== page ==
1 1/2 pints stock [I make mine from organic veg cubes or powder, but, even better, if you have your own stock, chicken, fish or w.h.y. do use it as appropriate for the dish];  1/2 a good size fennel bulb separated and finely chopped; 2 cloves of garlic, finely sliced; a medium onion finely chopped; 8 oz of proper Risotto rice; 1 good wineglass of Pino Grigio [and make it a good one, don’t cook with stuff you wouldn’t serve to your favourite guests]or a Dry Vermouth; 2 oz unsalted butter; 2 tbsp good olive oil; about 3 to 4 oz of grated Manchego [personal bias again,I just find it creamier when melted than Parmesan]; Sea salt & pepper to taste.

Heat the stock ’til it has boiled then leave to stand on one side, add a pinch or two of sea salt and pepper. I put mine in a large jug with ladle at the ready in it.  Use a good size, wide & deep, fry pan with a flat bottom and cover  if you have one, and heat the olive oil & butter together ’til melted.  Add the Fennel, Garlic and Onion and cook on a lowish heat for about 15 mins stirring occasionally so it goes translucent but NOT brown.  When the mix, or soffrito, is ready add your rice and turn up the heat.

The rice begins to fry, keep stirring and the rice begins to take on the oil and become somewhat translucent itself.  When it does add the wine/ vermouth and stir away ’til the rice has absorbed it, enjoying the delightful smell being given off.  Cook’s Perks!

Then add your first ladleful of hot stock.  A soon as it boils up turn down the heat to a simmer so the rice doesn’t begin to harden on the outside. Stir and push the rice around so that it begins to give off its creamy starch.  Let each ladleful get absorbed before adding the next.  I usually add my extra ingredients, if I’m using any, about half way through the stock jugs contents. This is plenty of time for seafood, artichokes or whatever to heat through without breaking down to mush.

Continue adding stock and stirring the rice and test when you think it may be done.  A slight al dente is about perfect.  Don’t worry if you run out of stock before this happens, just have a little boiling water on hand to add to your jug and keep going ’til it’s done.  By this time it will be creamy and smooth.

Turn the heat off and sprinkle the grated Manchego over evenly.  Put your cover on and leave for a couple of minutes ’til it’s melded into a delicious whole.  Serve immediately, with a mixed green salad and ripe plum tomatoes, sliced.  Perfecto!

Buono Appetito!

Zuppa di Pasta e Fagioli

For this soup it is well worth seeking out from your local deli the small pasta shapes, which are intended for these dishes, Nochette, Anelli, Acini di Pepe, or Ditalini.  Failing that most supermarkets these days have Orzo, the small pasta which looks like rice.

Serves 4/6

To make this a quick and simple dish I would use 2 drained cans of suitable beans, in water, Flageolet, Borlotti or Cannelini are perhaps best; 2 tsp olive oil; 2 rashers of unsmoked bacon or bacon pieces, chopped small; 2 garlic cloves, finely chopped, 1 onion, finely chopped; 1 stick of celery, finely chopped [or better still if you have any 1 ‘skin’ of Fennel Bulb, finely sliced]; 1 litre of stock, homemade if you have it, or for convenience I often use organic, low salt, stock cubes or powder; 1 can organic chopped Italian tomatoes; 200 g of small pasta; freshly grated Manchego to top, which I find melts deliciously rather than floating like Parmesan ice floes tend to.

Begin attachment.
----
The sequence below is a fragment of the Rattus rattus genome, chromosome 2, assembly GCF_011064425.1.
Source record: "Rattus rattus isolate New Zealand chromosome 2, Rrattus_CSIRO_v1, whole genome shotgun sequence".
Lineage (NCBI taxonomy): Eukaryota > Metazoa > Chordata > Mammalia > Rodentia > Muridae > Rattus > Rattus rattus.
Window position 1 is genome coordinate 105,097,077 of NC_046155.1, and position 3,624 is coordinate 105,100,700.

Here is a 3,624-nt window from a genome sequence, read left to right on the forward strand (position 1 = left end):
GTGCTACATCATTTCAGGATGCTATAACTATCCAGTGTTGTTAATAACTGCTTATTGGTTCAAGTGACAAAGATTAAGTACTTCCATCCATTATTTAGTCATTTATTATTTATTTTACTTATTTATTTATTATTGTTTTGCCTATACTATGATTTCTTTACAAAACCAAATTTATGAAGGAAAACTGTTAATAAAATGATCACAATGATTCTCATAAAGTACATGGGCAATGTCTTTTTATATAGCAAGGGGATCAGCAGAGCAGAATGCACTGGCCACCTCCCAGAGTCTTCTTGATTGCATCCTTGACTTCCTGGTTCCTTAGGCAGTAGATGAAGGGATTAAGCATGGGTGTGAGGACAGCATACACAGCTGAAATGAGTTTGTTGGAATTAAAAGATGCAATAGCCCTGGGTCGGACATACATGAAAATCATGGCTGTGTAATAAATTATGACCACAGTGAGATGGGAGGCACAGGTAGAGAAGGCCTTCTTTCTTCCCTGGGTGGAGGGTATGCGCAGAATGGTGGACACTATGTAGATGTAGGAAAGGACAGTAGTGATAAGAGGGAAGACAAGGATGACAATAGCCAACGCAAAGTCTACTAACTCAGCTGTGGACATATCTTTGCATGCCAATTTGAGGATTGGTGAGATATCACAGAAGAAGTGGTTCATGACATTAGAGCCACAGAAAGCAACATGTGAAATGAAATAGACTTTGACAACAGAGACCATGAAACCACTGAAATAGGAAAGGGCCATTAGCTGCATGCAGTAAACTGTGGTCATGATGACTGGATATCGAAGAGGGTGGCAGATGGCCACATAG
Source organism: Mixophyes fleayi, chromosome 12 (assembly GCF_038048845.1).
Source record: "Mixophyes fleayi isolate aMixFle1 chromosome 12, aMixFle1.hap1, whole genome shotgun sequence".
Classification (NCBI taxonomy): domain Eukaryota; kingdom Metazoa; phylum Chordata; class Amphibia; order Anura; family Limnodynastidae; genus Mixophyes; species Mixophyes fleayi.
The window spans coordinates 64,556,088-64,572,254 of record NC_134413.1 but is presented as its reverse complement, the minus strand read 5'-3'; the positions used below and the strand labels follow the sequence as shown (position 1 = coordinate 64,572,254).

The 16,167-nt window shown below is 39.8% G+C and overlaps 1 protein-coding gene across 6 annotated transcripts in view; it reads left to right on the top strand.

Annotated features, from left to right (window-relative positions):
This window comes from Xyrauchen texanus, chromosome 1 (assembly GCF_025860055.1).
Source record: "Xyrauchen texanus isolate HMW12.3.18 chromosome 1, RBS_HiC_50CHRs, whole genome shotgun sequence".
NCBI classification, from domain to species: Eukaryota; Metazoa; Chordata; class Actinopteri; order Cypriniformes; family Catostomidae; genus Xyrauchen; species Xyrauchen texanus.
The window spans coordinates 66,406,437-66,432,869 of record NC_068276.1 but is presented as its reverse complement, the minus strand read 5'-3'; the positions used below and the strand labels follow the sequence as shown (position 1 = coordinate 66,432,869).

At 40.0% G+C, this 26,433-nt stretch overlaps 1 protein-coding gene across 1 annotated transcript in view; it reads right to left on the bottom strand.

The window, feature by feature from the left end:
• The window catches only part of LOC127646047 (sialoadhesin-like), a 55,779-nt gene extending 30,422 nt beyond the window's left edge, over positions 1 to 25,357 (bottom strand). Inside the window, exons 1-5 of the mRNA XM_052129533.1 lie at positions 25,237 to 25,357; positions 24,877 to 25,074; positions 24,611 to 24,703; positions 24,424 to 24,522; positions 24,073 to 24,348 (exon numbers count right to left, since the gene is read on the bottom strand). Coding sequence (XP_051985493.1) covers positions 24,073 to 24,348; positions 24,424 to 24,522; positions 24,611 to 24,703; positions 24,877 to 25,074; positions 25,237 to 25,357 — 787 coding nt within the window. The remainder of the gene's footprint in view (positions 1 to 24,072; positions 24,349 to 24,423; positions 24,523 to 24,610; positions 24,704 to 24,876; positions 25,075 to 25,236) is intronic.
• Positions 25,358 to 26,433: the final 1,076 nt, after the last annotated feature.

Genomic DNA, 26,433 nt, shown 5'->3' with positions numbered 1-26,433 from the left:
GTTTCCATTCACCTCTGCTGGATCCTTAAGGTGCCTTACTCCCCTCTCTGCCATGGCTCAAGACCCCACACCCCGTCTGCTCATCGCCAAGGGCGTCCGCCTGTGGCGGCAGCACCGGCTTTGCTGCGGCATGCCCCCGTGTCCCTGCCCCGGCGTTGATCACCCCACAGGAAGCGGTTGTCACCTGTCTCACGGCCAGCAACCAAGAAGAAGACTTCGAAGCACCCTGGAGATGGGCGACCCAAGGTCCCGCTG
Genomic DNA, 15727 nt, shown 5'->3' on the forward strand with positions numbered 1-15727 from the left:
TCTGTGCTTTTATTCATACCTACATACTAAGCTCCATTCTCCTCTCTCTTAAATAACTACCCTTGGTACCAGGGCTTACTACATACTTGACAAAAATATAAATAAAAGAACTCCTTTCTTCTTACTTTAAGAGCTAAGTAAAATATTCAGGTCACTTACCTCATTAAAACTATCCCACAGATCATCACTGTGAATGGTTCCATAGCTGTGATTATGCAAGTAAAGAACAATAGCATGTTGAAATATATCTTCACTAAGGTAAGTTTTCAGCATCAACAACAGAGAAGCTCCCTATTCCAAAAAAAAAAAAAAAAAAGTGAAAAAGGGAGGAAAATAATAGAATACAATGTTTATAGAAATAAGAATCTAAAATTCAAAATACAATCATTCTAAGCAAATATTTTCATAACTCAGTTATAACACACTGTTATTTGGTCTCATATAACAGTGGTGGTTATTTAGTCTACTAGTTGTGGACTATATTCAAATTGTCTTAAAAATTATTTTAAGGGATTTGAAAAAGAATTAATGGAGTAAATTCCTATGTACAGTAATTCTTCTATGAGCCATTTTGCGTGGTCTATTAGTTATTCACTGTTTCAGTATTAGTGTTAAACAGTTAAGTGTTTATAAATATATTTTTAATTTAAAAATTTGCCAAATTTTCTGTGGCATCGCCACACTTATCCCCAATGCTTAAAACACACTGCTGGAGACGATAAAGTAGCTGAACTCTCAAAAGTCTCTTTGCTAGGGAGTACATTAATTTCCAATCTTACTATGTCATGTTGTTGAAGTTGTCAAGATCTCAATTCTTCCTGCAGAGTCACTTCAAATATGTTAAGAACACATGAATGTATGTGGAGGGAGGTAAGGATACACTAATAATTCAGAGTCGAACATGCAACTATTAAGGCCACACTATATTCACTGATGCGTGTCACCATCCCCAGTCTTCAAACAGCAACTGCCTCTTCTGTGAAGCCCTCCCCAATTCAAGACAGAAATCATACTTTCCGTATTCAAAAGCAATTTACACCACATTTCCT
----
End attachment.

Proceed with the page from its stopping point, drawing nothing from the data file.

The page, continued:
Heat a large saucepan with the oil and put in the bacon, garlic, onion and celery or fennel.  Saute stirring until soft and the garlic is just turning brown.  Add the tomatoes, 3/4 of the stock and bring to the boil.  Turn down and simmer for about 15 mins, then add your beans and simmer for a further 5 mins.  Scoop out a good quantity of the beans in a sieve, and then push them through the sieve back into the soup.  Bring back to the boil and add your pasta.  Though small they may well take 10 mins to soften so keep stirring to prevent your soup sticking.  The soup should be thick.  If getting too dry add the remaining stock.

Serve into soup bowls grating a little black pepper on each and adding the Manchego.   Accompany with thickly sliced, warmed, ciabatta loaf and you have the perfect supper dish for a chilly day, Spring or Winter.


I’ve often wanted so it seems

To write Bon Mots

To girls in dreams

Encourage them

To bill & coo

With just a Billet Doux (or two)

But now it seems my Savoir Faire

Often really isn’t there

So back I go Pied a Terre

My worst Faux Pas

A Cri de Coeur

to dance a little Pas de Deux

But, lo! It’s not a Cul de Sac

My Belle Epoque

It has come back!

Fait Accompli declare I can!

My Love is here

San Fairy Ann!

With the typical Tommies’ fortitude and good humour in the face of grim reality, “San Fairy Ann”, British Army slang for the French, “Ca ne fait rein” or “It doesn’t really matter”, came into use in WW1.  My grandfather, a pre-war regular who survived the horrors of the trenches, albeit not unscathed, used it often.  I now find myself using it, usually accompanied with a wry smile, and my children have become so used to the phrase that I’m sure it will live on, at least in my family.

Keralan Lamb Stew

A tasty curry which, though mild enough to serve to the wimpiest non-curry aficionado, I find myself being asked to cook again & again by even hardened India hands.